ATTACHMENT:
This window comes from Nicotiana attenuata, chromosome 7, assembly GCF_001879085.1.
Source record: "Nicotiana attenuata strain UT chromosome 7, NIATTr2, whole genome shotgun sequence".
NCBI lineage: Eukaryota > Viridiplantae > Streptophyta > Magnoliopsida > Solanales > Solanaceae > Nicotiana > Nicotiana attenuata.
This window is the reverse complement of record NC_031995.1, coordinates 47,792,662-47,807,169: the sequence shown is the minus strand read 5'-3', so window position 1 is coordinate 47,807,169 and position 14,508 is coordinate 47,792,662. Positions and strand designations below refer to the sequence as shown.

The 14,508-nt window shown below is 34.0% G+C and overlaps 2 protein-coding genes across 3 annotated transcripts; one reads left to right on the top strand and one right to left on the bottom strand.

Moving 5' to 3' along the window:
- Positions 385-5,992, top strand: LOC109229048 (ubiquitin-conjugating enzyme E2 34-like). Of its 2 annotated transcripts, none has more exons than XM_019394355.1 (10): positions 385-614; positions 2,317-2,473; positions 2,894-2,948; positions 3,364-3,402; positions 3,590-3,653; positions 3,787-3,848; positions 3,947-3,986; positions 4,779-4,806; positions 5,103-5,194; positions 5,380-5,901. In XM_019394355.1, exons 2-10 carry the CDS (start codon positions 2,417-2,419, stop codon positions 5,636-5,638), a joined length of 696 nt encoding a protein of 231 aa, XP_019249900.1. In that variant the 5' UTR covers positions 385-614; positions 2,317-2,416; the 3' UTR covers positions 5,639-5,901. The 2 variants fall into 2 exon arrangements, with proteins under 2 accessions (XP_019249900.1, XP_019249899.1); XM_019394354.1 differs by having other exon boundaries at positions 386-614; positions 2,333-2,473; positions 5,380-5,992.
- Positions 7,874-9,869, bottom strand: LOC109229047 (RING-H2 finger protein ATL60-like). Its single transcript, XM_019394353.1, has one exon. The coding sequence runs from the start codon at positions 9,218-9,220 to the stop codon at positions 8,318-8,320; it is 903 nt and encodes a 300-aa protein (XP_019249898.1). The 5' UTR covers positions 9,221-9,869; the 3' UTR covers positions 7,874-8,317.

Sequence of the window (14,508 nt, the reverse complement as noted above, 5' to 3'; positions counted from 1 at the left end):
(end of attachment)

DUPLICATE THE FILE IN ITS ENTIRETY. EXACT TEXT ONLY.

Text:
This window comes from Nicotiana attenuata, chromosome 7, assembly GCF_001879085.1.
Source record: "Nicotiana attenuata strain UT chromosome 7, NIATTr2, whole genome shotgun sequence".
NCBI lineage: Eukaryota > Viridiplantae > Streptophyta > Magnoliopsida > Solanales > Solanaceae > Nicotiana > Nicotiana attenuata.
This window is the reverse complement of record NC_031995.1, coordinates 47,792,662-47,807,169: the sequence shown is the minus strand read 5'-3', so window position 1 is coordinate 47,807,169 and position 14,508 is coordinate 47,792,662. Positions and strand designations below refer to the sequence as shown.

The 14,508-nt window shown below is 34.0% G+C and overlaps 2 protein-coding genes across 3 annotated transcripts; one reads left to right on the top strand and one right to left on the bottom strand.

Moving 5' to 3' along the window:
- Positions 385-5,992, top strand: LOC109229048 (ubiquitin-conjugating enzyme E2 34-like). Of its 2 annotated transcripts, none has more exons than XM_019394355.1 (10): positions 385-614; positions 2,317-2,473; positions 2,894-2,948; positions 3,364-3,402; positions 3,590-3,653; positions 3,787-3,848; positions 3,947-3,986; positions 4,779-4,806; positions 5,103-5,194; positions 5,380-5,901. In XM_019394355.1, exons 2-10 carry the CDS (start codon positions 2,417-2,419, stop codon positions 5,636-5,638), a joined length of 696 nt encoding a protein of 231 aa, XP_019249900.1. In that variant the 5' UTR covers positions 385-614; positions 2,317-2,416; the 3' UTR covers positions 5,639-5,901. The 2 variants fall into 2 exon arrangements, with proteins under 2 accessions (XP_019249900.1, XP_019249899.1); XM_019394354.1 differs by having other exon boundaries at positions 386-614; positions 2,333-2,473; positions 5,380-5,992.
- Positions 7,874-9,869, bottom strand: LOC109229047 (RING-H2 finger protein ATL60-like). Its single transcript, XM_019394353.1, has one exon. The coding sequence runs from the start codon at positions 9,218-9,220 to the stop codon at positions 8,318-8,320; it is 903 nt and encodes a 300-aa protein (XP_019249898.1). The 5' UTR covers positions 9,221-9,869; the 3' UTR covers positions 7,874-8,317.

Sequence of the window (14,508 nt, the reverse complement as noted above, 5' to 3'; positions counted from 1 at the left end):